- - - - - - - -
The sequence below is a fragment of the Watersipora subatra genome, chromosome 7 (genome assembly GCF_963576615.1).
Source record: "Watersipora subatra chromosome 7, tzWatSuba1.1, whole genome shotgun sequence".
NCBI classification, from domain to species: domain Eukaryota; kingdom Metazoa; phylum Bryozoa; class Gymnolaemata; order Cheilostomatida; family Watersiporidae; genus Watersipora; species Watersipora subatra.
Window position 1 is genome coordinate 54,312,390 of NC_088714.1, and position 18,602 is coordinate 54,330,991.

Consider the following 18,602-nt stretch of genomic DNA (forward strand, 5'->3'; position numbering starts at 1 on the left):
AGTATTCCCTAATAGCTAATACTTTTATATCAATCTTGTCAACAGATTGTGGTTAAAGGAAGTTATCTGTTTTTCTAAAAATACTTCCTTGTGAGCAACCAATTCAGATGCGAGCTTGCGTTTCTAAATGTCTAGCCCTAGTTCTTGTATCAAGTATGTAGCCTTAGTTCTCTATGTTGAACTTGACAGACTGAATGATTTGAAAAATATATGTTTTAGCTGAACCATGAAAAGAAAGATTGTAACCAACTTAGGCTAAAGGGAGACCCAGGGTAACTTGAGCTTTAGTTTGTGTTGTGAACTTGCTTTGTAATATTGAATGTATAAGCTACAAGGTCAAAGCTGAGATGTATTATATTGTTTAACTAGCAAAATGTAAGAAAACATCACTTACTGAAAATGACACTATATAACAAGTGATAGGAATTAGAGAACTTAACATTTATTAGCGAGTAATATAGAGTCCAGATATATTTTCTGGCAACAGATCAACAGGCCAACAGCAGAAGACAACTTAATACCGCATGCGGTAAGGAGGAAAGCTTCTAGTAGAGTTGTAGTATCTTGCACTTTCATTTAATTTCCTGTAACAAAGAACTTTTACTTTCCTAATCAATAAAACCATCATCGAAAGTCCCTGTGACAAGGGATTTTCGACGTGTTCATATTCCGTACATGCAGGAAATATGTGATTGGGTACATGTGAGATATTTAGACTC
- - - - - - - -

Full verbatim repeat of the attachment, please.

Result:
The sequence below is a fragment of the Watersipora subatra genome, chromosome 7 (genome assembly GCF_963576615.1).
Source record: "Watersipora subatra chromosome 7, tzWatSuba1.1, whole genome shotgun sequence".
NCBI classification, from domain to species: domain Eukaryota; kingdom Metazoa; phylum Bryozoa; class Gymnolaemata; order Cheilostomatida; family Watersiporidae; genus Watersipora; species Watersipora subatra.
Window position 1 is genome coordinate 54,312,390 of NC_088714.1, and position 18,602 is coordinate 54,330,991.

Consider the following 18,602-nt stretch of genomic DNA (forward strand, 5'->3'; position numbering starts at 1 on the left):
AGTATTCCCTAATAGCTAATACTTTTATATCAATCTTGTCAACAGATTGTGGTTAAAGGAAGTTATCTGTTTTTCTAAAAATACTTCCTTGTGAGCAACCAATTCAGATGCGAGCTTGCGTTTCTAAATGTCTAGCCCTAGTTCTTGTATCAAGTATGTAGCCTTAGTTCTCTATGTTGAACTTGACAGACTGAATGATTTGAAAAATATATGTTTTAGCTGAACCATGAAAAGAAAGATTGTAACCAACTTAGGCTAAAGGGAGACCCAGGGTAACTTGAGCTTTAGTTTGTGTTGTGAACTTGCTTTGTAATATTGAATGTATAAGCTACAAGGTCAAAGCTGAGATGTATTATATTGTTTAACTAGCAAAATGTAAGAAAACATCACTTACTGAAAATGACACTATATAACAAGTGATAGGAATTAGAGAACTTAACATTTATTAGCGAGTAATATAGAGTCCAGATATATTTTCTGGCAACAGATCAACAGGCCAACAGCAGAAGACAACTTAATACCGCATGCGGTAAGGAGGAAAGCTTCTAGTAGAGTTGTAGTATCTTGCACTTTCATTTAATTTCCTGTAACAAAGAACTTTTACTTTCCTAATCAATAAAACCATCATCGAAAGTCCCTGTGACAAGGGATTTTCGACGTGTTCATATTCCGTACATGCAGGAAATATGTGATTGGGTACATGTGAGATATTTAGACTC